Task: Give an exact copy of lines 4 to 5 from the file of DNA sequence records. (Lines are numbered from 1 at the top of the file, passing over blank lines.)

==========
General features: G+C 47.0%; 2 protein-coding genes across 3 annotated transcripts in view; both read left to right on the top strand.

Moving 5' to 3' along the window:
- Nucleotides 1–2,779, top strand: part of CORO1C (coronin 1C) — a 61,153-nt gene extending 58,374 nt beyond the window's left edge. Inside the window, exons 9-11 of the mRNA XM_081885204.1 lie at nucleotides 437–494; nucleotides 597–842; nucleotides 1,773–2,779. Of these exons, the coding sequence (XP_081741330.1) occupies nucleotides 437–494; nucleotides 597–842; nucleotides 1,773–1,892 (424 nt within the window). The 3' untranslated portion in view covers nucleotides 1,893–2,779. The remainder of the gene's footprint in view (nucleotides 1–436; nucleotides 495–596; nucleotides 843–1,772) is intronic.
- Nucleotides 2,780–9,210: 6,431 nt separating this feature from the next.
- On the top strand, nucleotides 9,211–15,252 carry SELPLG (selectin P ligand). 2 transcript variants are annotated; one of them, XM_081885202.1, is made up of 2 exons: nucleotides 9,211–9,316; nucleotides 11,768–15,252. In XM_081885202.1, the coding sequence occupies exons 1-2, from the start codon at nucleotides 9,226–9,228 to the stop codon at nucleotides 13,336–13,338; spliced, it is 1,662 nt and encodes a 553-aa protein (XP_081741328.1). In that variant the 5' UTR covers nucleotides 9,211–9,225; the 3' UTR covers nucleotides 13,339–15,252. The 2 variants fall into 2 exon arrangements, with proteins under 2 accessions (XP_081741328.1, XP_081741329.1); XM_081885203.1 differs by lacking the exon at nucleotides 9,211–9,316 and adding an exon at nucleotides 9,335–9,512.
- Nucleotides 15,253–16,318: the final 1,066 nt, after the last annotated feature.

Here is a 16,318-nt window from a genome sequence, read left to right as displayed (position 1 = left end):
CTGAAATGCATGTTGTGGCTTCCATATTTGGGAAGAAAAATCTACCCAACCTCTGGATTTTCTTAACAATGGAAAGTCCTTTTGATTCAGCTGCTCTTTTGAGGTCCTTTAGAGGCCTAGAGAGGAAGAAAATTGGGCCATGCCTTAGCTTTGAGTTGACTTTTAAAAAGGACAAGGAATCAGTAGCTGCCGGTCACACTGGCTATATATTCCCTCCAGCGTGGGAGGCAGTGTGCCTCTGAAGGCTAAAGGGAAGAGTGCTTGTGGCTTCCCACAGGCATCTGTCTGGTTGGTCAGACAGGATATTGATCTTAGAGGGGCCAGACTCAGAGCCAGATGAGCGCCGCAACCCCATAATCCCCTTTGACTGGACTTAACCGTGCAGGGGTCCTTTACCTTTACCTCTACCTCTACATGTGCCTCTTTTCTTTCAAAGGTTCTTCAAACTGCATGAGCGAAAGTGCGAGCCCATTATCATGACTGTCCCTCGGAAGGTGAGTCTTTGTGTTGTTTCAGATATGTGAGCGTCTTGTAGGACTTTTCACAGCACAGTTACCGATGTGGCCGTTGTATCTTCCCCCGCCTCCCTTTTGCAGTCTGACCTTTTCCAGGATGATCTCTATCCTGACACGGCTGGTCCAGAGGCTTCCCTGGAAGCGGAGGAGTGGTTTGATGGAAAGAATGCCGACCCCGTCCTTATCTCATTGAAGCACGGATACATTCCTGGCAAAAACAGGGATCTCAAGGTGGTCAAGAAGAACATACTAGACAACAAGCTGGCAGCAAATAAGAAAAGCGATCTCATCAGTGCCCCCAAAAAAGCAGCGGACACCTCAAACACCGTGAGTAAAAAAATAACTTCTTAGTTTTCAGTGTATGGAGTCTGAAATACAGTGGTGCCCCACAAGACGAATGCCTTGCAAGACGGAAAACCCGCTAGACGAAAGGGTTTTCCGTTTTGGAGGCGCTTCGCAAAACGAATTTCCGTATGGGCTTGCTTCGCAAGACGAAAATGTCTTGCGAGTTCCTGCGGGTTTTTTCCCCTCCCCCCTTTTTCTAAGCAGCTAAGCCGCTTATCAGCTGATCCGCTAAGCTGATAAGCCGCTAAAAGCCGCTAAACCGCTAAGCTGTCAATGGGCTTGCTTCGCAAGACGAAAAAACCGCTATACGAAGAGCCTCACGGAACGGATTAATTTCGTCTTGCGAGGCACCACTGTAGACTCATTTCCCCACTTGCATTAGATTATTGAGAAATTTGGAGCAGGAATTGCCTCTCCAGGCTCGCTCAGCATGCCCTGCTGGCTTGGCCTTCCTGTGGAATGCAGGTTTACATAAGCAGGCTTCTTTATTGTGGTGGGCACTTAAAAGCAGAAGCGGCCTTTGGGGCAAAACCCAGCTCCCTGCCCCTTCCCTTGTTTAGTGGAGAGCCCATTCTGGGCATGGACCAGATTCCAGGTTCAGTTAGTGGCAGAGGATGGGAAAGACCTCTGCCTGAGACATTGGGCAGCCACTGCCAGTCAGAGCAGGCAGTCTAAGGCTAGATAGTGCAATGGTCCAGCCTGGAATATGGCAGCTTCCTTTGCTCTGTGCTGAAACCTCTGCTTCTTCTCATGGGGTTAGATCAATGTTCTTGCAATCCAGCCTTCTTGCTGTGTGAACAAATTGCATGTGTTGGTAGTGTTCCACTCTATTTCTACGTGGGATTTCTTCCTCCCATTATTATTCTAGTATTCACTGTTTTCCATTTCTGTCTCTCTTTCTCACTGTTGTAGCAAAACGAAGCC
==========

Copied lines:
- Nucleotides 2,780–9,210: 6,431 nt separating this feature from the next.
- On the top strand, nucleotides 9,211–15,252 carry SELPLG (selectin P ligand). 2 transcript variants are annotated; one of them, XM_081885202.1, is made up of 2 exons: nucleotides 9,211–9,316; nucleotides 11,768–15,252. In XM_081885202.1, the coding sequence occupies exons 1-2, from the start codon at nucleotides 9,226–9,228 to the stop codon at nucleotides 13,336–13,338; spliced, it is 1,662 nt and encodes a 553-aa protein (XP_081741328.1). In that variant the 5' UTR covers nucleotides 9,211–9,225; the 3' UTR covers nucleotides 13,339–15,252. The 2 variants fall into 2 exon arrangements, with proteins under 2 accessions (XP_081741328.1, XP_081741329.1); XM_081885203.1 differs by lacking the exon at nucleotides 9,211–9,316 and adding an exon at nucleotides 9,335–9,512.